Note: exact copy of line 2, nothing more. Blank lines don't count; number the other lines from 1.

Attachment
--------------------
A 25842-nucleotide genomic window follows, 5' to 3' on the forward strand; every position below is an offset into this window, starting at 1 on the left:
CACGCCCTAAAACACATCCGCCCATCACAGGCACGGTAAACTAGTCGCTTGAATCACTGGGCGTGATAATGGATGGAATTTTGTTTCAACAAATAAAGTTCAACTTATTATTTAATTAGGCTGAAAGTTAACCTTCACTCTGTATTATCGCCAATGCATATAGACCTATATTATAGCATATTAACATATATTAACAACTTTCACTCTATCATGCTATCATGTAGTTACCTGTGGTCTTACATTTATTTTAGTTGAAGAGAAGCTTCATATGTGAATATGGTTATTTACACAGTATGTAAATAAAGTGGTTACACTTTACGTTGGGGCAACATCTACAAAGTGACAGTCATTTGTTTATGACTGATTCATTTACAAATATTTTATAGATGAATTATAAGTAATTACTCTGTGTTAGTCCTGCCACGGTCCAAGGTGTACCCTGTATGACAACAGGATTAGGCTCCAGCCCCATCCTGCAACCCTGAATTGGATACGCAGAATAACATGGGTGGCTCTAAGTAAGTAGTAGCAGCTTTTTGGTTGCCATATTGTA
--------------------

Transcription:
CACGCCCTAAAACACATCCGCCCATCACAGGCACGGTAAACTAGTCGCTTGAATCACTGGGCGTGATAATGGATGGAATTTTGTTTCAACAAATAAAGTTCAACTTATTATTTAATTAGGCTGAAAGTTAACCTTCACTCTGTATTATCGCCAATGCATATAGACCTATATTATAGCATATTAACATATATTAACAACTTTCACTCTATCATGCTATCATGTAGTTACCTGTGGTCTTACATTTATTTTAGTTGAAGAGAAGCTTCATATGTGAATATGGTTATTTACACAGTATGTAAATAAAGTGGTTACACTTTACGTTGGGGCAACATCTACAAAGTGACAGTCATTTGTTTATGACTGATTCATTTACAAATATTTTATAGATGAATTATAAGTAATTACTCTGTGTTAGTCCTGCCACGGTCCAAGGTGTACCCTGTATGACAACAGGATTAGGCTCCAGCCCCATCCTGCAACCCTGAATTGGATACGCAGAATAACATGGGTGGCTCTAAGTAAGTAGTAGCAGCTTTTTGGTTGCCATATTGTA